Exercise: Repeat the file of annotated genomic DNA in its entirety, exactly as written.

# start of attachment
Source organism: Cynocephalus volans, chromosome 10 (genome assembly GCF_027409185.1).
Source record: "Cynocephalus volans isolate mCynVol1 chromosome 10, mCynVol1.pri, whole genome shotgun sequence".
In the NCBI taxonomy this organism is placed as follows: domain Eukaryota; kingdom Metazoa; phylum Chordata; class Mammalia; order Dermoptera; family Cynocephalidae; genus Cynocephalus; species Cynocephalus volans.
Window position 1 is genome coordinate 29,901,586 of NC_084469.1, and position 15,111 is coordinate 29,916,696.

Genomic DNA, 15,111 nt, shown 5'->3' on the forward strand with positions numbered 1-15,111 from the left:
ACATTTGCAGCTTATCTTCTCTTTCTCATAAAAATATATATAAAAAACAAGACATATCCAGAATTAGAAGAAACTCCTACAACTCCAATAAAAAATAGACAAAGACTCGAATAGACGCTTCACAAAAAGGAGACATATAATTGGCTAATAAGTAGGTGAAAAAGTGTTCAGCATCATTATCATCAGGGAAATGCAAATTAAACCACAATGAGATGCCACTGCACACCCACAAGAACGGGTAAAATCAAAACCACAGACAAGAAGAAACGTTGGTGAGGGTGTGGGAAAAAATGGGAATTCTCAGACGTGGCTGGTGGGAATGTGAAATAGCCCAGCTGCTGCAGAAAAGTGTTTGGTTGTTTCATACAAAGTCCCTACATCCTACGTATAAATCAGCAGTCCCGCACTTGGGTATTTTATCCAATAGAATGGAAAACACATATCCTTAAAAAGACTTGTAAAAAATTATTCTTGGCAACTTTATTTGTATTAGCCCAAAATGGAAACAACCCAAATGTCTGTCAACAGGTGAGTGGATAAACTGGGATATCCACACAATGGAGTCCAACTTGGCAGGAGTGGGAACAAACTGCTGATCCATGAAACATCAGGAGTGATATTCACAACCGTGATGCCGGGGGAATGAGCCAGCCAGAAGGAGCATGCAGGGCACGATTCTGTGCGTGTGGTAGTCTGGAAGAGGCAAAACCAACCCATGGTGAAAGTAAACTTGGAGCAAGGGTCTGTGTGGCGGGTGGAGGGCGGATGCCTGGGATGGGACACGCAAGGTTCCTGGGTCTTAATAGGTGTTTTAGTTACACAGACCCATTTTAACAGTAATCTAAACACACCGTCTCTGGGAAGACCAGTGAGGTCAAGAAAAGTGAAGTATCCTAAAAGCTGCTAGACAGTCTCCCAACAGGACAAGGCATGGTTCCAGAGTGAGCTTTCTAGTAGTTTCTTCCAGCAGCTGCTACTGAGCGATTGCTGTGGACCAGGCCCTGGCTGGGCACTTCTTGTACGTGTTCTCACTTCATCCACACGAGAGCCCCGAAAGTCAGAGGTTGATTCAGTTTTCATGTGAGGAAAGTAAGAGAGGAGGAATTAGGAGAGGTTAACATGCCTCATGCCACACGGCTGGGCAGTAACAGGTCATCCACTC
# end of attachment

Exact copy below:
Source organism: Cynocephalus volans, chromosome 10 (genome assembly GCF_027409185.1).
Source record: "Cynocephalus volans isolate mCynVol1 chromosome 10, mCynVol1.pri, whole genome shotgun sequence".
In the NCBI taxonomy this organism is placed as follows: domain Eukaryota; kingdom Metazoa; phylum Chordata; class Mammalia; order Dermoptera; family Cynocephalidae; genus Cynocephalus; species Cynocephalus volans.
Window position 1 is genome coordinate 29,901,586 of NC_084469.1, and position 15,111 is coordinate 29,916,696.

Genomic DNA, 15,111 nt, shown 5'->3' on the forward strand with positions numbered 1-15,111 from the left:
ACATTTGCAGCTTATCTTCTCTTTCTCATAAAAATATATATAAAAAACAAGACATATCCAGAATTAGAAGAAACTCCTACAACTCCAATAAAAAATAGACAAAGACTCGAATAGACGCTTCACAAAAAGGAGACATATAATTGGCTAATAAGTAGGTGAAAAAGTGTTCAGCATCATTATCATCAGGGAAATGCAAATTAAACCACAATGAGATGCCACTGCACACCCACAAGAACGGGTAAAATCAAAACCACAGACAAGAAGAAACGTTGGTGAGGGTGTGGGAAAAAATGGGAATTCTCAGACGTGGCTGGTGGGAATGTGAAATAGCCCAGCTGCTGCAGAAAAGTGTTTGGTTGTTTCATACAAAGTCCCTACATCCTACGTATAAATCAGCAGTCCCGCACTTGGGTATTTTATCCAATAGAATGGAAAACACATATCCTTAAAAAGACTTGTAAAAAATTATTCTTGGCAACTTTATTTGTATTAGCCCAAAATGGAAACAACCCAAATGTCTGTCAACAGGTGAGTGGATAAACTGGGATATCCACACAATGGAGTCCAACTTGGCAGGAGTGGGAACAAACTGCTGATCCATGAAACATCAGGAGTGATATTCACAACCGTGATGCCGGGGGAATGAGCCAGCCAGAAGGAGCATGCAGGGCACGATTCTGTGCGTGTGGTAGTCTGGAAGAGGCAAAACCAACCCATGGTGAAAGTAAACTTGGAGCAAGGGTCTGTGTGGCGGGTGGAGGGCGGATGCCTGGGATGGGACACGCAAGGTTCCTGGGTCTTAATAGGTGTTTTAGTTACACAGACCCATTTTAACAGTAATCTAAACACACCGTCTCTGGGAAGACCAGTGAGGTCAAGAAAAGTGAAGTATCCTAAAAGCTGCTAGACAGTCTCCCAACAGGACAAGGCATGGTTCCAGAGTGAGCTTTCTAGTAGTTTCTTCCAGCAGCTGCTACTGAGCGATTGCTGTGGACCAGGCCCTGGCTGGGCACTTCTTGTACGTGTTCTCACTTCATCCACACGAGAGCCCCGAAAGTCAGAGGTTGATTCAGTTTTCATGTGAGGAAAGTAAGAGAGGAGGAATTAGGAGAGGTTAACATGCCTCATGCCACACGGCTGGGCAGTAACAGGTCATCCACTC